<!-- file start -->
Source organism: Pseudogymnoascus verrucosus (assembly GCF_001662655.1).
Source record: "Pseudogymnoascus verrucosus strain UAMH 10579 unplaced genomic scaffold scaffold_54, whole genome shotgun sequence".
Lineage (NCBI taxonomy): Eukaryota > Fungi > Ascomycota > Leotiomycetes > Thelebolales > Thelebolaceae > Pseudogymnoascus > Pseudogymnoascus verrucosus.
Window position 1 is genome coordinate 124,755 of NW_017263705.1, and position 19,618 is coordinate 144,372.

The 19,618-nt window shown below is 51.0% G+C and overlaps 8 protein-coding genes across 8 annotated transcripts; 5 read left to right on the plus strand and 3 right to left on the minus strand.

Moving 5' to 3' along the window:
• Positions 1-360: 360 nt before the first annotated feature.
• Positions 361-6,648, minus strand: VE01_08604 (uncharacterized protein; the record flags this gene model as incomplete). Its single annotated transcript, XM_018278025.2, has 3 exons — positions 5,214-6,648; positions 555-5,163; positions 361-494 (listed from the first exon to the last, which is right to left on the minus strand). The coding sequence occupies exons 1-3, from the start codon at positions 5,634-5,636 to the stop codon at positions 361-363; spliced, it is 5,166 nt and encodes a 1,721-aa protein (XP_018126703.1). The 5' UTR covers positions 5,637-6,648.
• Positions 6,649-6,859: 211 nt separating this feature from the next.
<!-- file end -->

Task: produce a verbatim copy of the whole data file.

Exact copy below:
Source organism: Pseudogymnoascus verrucosus (assembly GCF_001662655.1).
Source record: "Pseudogymnoascus verrucosus strain UAMH 10579 unplaced genomic scaffold scaffold_54, whole genome shotgun sequence".
Lineage (NCBI taxonomy): Eukaryota > Fungi > Ascomycota > Leotiomycetes > Thelebolales > Thelebolaceae > Pseudogymnoascus > Pseudogymnoascus verrucosus.
Window position 1 is genome coordinate 124,755 of NW_017263705.1, and position 19,618 is coordinate 144,372.

The 19,618-nt window shown below is 51.0% G+C and overlaps 8 protein-coding genes across 8 annotated transcripts; 5 read left to right on the plus strand and 3 right to left on the minus strand.

Moving 5' to 3' along the window:
• Positions 1-360: 360 nt before the first annotated feature.
• Positions 361-6,648, minus strand: VE01_08604 (uncharacterized protein; the record flags this gene model as incomplete). Its single annotated transcript, XM_018278025.2, has 3 exons — positions 5,214-6,648; positions 555-5,163; positions 361-494 (listed from the first exon to the last, which is right to left on the minus strand). The coding sequence occupies exons 1-3, from the start codon at positions 5,634-5,636 to the stop codon at positions 361-363; spliced, it is 5,166 nt and encodes a 1,721-aa protein (XP_018126703.1). The 5' UTR covers positions 5,637-6,648.
• Positions 6,649-6,859: 211 nt separating this feature from the next.